This Breast Cancer Survivor Is Launching A Line Of Zero-Waste Bras

After struggling to find a bra that suited all her needs during treatment for cancer, one woman has been working to make a bra that supports both her body and the planet.


May 21 2019, Updated 4:34 p.m. ET

Stephanie Devine is a designer launching a line of "eco-underwear" that promises it's so clean, it could be "buried in the garden after use," according to Devine's interest in her product comes from her interest in reducing waste and pollution, but also her experience of battling breast cancer. While going through treatment, Devine found it incredibly difficult to find a product that suited her needs. Hence her brand, The Very Good Bra.

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“Since a breast cancer diagnosis 10 years ago, I’ve been obsessed with the idea of designing the perfect non-wired bra for women of all sizes and shapes,” Devine told Collective Hub.“I’ve always lived by the mantra, ‘buy less, buy better.' Statistics show that women on average own nine bras each, which are making their way into landfill. I knew I had to help in changing the way we manufacture and consume going forward.”

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The Very Good Bra is launching a Kickstarter campaign in April. They're touting their innovation and the introduction of a special new fabric called Tencel. Tencel is made from eucalyptus, which is a far more efficient crop than cotton—it requires less water to grow and process. The fabric is then dyed to meet Global Organic Trading Standards; the bra also contains rubber for elasticity, which is all sourced from sustainable forests.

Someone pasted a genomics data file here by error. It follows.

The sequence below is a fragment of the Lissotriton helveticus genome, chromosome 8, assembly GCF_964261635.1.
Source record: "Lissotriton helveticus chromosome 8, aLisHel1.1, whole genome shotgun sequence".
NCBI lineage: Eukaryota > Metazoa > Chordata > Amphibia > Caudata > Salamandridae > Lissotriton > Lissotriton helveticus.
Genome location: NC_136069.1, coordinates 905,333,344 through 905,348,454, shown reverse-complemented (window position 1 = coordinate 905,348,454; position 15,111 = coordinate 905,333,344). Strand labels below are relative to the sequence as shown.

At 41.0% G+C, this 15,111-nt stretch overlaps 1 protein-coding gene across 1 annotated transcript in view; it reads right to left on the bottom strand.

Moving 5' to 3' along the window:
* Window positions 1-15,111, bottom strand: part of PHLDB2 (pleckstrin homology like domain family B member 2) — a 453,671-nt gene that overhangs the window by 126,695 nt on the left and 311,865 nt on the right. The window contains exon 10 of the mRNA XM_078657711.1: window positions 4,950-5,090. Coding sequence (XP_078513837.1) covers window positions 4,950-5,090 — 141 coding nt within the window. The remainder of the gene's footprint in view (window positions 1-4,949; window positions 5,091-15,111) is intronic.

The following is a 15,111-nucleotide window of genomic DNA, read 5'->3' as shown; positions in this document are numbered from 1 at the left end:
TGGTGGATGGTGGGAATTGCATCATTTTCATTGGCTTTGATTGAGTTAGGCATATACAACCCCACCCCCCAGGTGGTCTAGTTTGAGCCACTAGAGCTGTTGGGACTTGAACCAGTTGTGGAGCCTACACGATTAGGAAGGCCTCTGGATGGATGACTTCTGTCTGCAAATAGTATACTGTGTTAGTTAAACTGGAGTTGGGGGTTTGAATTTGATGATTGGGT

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Devine's goal is to make the whole product entirely compostable. She says the most challenging part that is still being tweaked is the "hooks and eyes" of the bra. They've also been considering things like using zero-waste sewing thread, and label printing with organic, toxin-free inks.

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"It’s been hard work to track it all down from Australia when the hub of this stuff is Europe and the US, but I have left no stone unturned. I have literally had to turn up at offices in remote parts of Europe to get people’s attention and show them I am serious,” said Devine. Despite her obsession with the details, Devine isn't necessarily advocating that everyone ditch their current wardrobe and go full "zero-waste" with every item they wear.

“But if we can incorporate good solid basics into our daily life, it’s a good start. We all need to be more aware and more conscious of what we buy and wear, and think twice before a quick fashion fix," she said. She also hopes to expand into a men's underwear line, too. No more excuses for wasteful basics.

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